Re: [xsl] About xsl-fo features when printing same layout to different page sizes

Subject: Re: [xsl] About xsl-fo features when printing same layout to different page sizes
From: Wendell Piez <wapiez@xxxxxxxxxxxxxxxx>
Date: Wed, 14 May 2008 11:27:53 -0400
Hi Curro,

At 02:50 AM 5/14/2008, you wrote:
To check if I understood well,

1. There is no way (at least not easy or
inmediate way) to flow text into a box of x/y
dimensions, and fit some text in that box,
dropping the rest (I don4t need to fit all the text).

It depends on what you mean by "dropping the rest".

You can set up a box of x/y dimensions, and you
can flow text into it, and you can even specify
overflow behavior to "hidden", but what your
formatter will do with that will depend. Most
will simply clip the contents at the point where
it starts overflowing. If you need no more control than that, there you are.

2. If I have different sizes (size1, size2),
I'll always need different xsl. The relationship
beetween the different xsl will be more
complicated than just resizing the block areas,
page size and margins. (How much more?)

Again, not precisely. XSL stylesheets can accept parameters at runtime, and they can be written with conditional logic based on those parameters. Likewise, the parameters themselves can be accepted as specifications in the XSL (for page size, font size or whatever). Alternatively, XSL can be set up in modular fashion, in which several different stylesheets all call the same lower-level modules of shared code, allowing efficiencies in coding and giving a family resemblance to the results. Whether either of these cases of code reuse make for "different XSL" depends on what you mean by "different".

But while I am not a professional layout
designer, my guess is that to get reasonably good
results, you won't be able to get away with using
canned procedures for everything but block and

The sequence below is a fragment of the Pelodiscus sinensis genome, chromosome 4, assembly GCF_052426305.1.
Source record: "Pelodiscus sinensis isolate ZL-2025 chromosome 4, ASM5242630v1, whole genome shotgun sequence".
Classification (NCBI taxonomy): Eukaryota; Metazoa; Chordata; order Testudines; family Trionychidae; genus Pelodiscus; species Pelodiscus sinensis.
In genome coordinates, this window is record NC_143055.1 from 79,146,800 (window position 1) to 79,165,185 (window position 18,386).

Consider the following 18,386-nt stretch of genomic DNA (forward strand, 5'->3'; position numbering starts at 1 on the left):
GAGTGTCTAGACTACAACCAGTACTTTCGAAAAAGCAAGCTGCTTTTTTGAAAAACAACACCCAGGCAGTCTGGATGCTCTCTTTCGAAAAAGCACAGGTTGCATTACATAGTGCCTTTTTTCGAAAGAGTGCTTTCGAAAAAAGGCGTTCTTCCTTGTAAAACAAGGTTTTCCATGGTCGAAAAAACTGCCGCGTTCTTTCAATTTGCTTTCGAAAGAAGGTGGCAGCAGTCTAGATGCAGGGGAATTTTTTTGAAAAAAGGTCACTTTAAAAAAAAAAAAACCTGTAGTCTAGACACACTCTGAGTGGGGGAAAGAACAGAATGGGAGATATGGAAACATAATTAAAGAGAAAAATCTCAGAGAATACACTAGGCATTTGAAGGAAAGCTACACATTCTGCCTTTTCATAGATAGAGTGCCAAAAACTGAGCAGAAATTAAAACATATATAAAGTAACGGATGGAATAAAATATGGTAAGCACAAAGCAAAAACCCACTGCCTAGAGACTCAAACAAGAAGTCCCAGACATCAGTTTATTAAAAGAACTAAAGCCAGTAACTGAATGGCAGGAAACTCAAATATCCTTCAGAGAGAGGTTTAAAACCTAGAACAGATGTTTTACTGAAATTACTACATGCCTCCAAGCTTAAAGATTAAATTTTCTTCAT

page sizes and margins. On the other hand, this
is again subject to your definition of "good
results", and for some processes, the
considerable benefits of XSL "lights-out"
processing (in terms of scalability and
manageability) can outweigh the decline (or
perceived decline) in production values.

An aside: I recently took a one-day class in
letterpress printing, and finally got a glimpse
into what traditional layout designers are
perceiving and judging when they evaluate
layouts. It's fascinating how looking at the
"same thing" (letter forms on a page) can be
altered by a different perspective on how it
comes to be, what the designer can control (and
not) in the production technology, where the
tradeoffs are between the level of effort and the
fineness of the result, what sorts of information
about that result are available to the designer
before the production run, and what are the marginal costs of test runs.

Since I have no way of determining what you
and/or your managers or clients care about with
respect to layout design (and believe me, this
varies tremendously), it's also impossible for me
to judge whether XSL-FO is up to the job.

I really want to take advantage of the
multicolumn, intelligent paragraph layout,
etc... that xsl-fo provides and this is not
available in other interactive layout applications (xhtml browsers).

It sounds to me like you are at the point where you might set up a small pilot project to test it out. Most commercial XSL formatters come in a trial or "mini" version sufficient for this purpose. Make a list of precisely of what you need to accomplish, put together a data set (not large but sufficiently large to test), and work through the list, learning FO as you go. If you are systematic about it, you can fairly rapidly assess where your requirements are easily addressed, and where they are not. Keep track as you do this of which requirements are "must-haves" and which ones can be adjusted or done without entirely.

One warning, however: if you're also new to XSLT,
you'll have to learn two different things at
once. Such a project will be much easier for
someone whose XSLT skills are already strong. (Or
you can actually mock up an XSL-FO XML document
by hand. This wouldn't be my idea of a good time,
but it would serve to isolate the testing of
XSL-FO features while postponing the problem of how you'd create your FO.)

There is, of course, also a market for XSLT and
XSL-FO programming and for training.


Wendell Piez                            mailto:wapiez@xxxxxxxxxxxxxxxx
Mulberry Technologies, Inc.      
17 West Jefferson Street                    Direct Phone: 301/315-9635
Suite 207                                          Phone: 301/315-9631
Rockville, MD  20850                                 Fax: 301/315-8285
  Mulberry Technologies: A Consultancy Specializing in SGML and XML

Current Thread